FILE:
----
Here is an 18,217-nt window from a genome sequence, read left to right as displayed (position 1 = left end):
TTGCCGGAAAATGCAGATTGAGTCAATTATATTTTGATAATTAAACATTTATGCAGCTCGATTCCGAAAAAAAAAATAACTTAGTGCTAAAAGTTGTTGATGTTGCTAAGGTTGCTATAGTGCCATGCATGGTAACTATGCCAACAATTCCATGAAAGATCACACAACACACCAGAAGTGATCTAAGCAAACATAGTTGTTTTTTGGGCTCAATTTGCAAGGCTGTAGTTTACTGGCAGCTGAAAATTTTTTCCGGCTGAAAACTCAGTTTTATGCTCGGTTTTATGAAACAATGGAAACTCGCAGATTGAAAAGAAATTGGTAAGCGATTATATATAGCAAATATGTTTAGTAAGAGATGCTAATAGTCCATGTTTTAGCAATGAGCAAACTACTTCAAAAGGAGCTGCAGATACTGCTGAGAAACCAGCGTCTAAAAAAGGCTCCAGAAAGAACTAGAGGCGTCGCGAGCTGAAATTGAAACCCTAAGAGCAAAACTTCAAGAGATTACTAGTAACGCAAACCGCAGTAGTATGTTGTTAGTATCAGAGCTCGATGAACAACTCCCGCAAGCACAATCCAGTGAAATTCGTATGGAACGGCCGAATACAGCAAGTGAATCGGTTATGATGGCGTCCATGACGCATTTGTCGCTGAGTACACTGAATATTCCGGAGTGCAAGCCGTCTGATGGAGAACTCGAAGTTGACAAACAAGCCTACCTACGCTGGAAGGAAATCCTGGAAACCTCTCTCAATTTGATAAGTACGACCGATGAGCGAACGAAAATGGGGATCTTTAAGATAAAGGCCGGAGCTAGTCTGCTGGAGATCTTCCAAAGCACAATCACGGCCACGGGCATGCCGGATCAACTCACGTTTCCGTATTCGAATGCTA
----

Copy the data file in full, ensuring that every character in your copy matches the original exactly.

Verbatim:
Here is an 18,217-nt window from a genome sequence, read left to right as displayed (position 1 = left end):
TTGCCGGAAAATGCAGATTGAGTCAATTATATTTTGATAATTAAACATTTATGCAGCTCGATTCCGAAAAAAAAAATAACTTAGTGCTAAAAGTTGTTGATGTTGCTAAGGTTGCTATAGTGCCATGCATGGTAACTATGCCAACAATTCCATGAAAGATCACACAACACACCAGAAGTGATCTAAGCAAACATAGTTGTTTTTTGGGCTCAATTTGCAAGGCTGTAGTTTACTGGCAGCTGAAAATTTTTTCCGGCTGAAAACTCAGTTTTATGCTCGGTTTTATGAAACAATGGAAACTCGCAGATTGAAAAGAAATTGGTAAGCGATTATATATAGCAAATATGTTTAGTAAGAGATGCTAATAGTCCATGTTTTAGCAATGAGCAAACTACTTCAAAAGGAGCTGCAGATACTGCTGAGAAACCAGCGTCTAAAAAAGGCTCCAGAAAGAACTAGAGGCGTCGCGAGCTGAAATTGAAACCCTAAGAGCAAAACTTCAAGAGATTACTAGTAACGCAAACCGCAGTAGTATGTTGTTAGTATCAGAGCTCGATGAACAACTCCCGCAAGCACAATCCAGTGAAATTCGTATGGAACGGCCGAATACAGCAAGTGAATCGGTTATGATGGCGTCCATGACGCATTTGTCGCTGAGTACACTGAATATTCCGGAGTGCAAGCCGTCTGATGGAGAACTCGAAGTTGACAAACAAGCCTACCTACGCTGGAAGGAAATCCTGGAAACCTCTCTCAATTTGATAAGTACGACCGATGAGCGAACGAAAATGGGGATCTTTAAGATAAAGGCCGGAGCTAGTCTGCTGGAGATCTTCCAAAGCACAATCACGGCCACGGGCATGCCGGATCAACTCACGTTTCCGTATTCGAATGCTA